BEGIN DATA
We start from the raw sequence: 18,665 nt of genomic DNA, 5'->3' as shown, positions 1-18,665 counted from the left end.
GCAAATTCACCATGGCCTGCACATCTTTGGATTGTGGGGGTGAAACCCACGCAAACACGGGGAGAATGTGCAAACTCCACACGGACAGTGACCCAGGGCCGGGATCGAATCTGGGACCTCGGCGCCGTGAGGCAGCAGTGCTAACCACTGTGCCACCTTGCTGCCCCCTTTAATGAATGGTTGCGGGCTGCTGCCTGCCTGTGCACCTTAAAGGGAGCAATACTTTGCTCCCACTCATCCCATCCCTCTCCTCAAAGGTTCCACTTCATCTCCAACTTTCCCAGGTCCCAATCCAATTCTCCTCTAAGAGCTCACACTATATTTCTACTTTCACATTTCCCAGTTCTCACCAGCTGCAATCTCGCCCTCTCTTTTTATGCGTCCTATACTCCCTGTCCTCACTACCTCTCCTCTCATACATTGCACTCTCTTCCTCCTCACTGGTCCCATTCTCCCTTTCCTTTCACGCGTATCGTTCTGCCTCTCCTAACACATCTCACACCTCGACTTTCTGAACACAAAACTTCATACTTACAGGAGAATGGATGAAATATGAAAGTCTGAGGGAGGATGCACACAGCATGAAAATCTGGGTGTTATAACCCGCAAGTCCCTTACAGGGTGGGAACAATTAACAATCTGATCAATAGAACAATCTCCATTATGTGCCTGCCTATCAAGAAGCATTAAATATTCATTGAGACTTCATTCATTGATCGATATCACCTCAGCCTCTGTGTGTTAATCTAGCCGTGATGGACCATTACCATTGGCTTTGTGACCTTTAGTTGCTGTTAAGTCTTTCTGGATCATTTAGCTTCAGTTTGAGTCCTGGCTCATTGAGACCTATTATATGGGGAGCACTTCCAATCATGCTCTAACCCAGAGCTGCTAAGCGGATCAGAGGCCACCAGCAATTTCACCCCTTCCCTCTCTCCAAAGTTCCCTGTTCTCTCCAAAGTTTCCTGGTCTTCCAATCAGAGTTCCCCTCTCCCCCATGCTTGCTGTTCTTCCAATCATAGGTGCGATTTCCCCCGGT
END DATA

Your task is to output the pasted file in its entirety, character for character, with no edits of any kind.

We start from the raw sequence: 18,665 nt of genomic DNA, 5'->3' as shown, positions 1-18,665 counted from the left end.
GCAAATTCACCATGGCCTGCACATCTTTGGATTGTGGGGGTGAAACCCACGCAAACACGGGGAGAATGTGCAAACTCCACACGGACAGTGACCCAGGGCCGGGATCGAATCTGGGACCTCGGCGCCGTGAGGCAGCAGTGCTAACCACTGTGCCACCTTGCTGCCCCCTTTAATGAATGGTTGCGGGCTGCTGCCTGCCTGTGCACCTTAAAGGGAGCAATACTTTGCTCCCACTCATCCCATCCCTCTCCTCAAAGGTTCCACTTCATCTCCAACTTTCCCAGGTCCCAATCCAATTCTCCTCTAAGAGCTCACACTATATTTCTACTTTCACATTTCCCAGTTCTCACCAGCTGCAATCTCGCCCTCTCTTTTTATGCGTCCTATACTCCCTGTCCTCACTACCTCTCCTCTCATACATTGCACTCTCTTCCTCCTCACTGGTCCCATTCTCCCTTTCCTTTCACGCGTATCGTTCTGCCTCTCCTAACACATCTCACACCTCGACTTTCTGAACACAAAACTTCATACTTACAGGAGAATGGATGAAATATGAAAGTCTGAGGGAGGATGCACACAGCATGAAAATCTGGGTGTTATAACCCGCAAGTCCCTTACAGGGTGGGAACAATTAACAATCTGATCAATAGAACAATCTCCATTATGTGCCTGCCTATCAAGAAGCATTAAATATTCATTGAGACTTCATTCATTGATCGATATCACCTCAGCCTCTGTGTGTTAATCTAGCCGTGATGGACCATTACCATTGGCTTTGTGACCTTTAGTTGCTGTTAAGTCTTTCTGGATCATTTAGCTTCAGTTTGAGTCCTGGCTCATTGAGACCTATTATATGGGGAGCACTTCCAATCATGCTCTAACCCAGAGCTGCTAAGCGGATCAGAGGCCACCAGCAATTTCACCCCTTCCCTCTCTCCAAAGTTCCCTGTTCTCTCCAAAGTTTCCTGGTCTTCCAATCAGAGTTCCCCTCTCCCCCATGCTTGCTGTTCTTCCAATCATAGGTGCGATTTCCCCCGGT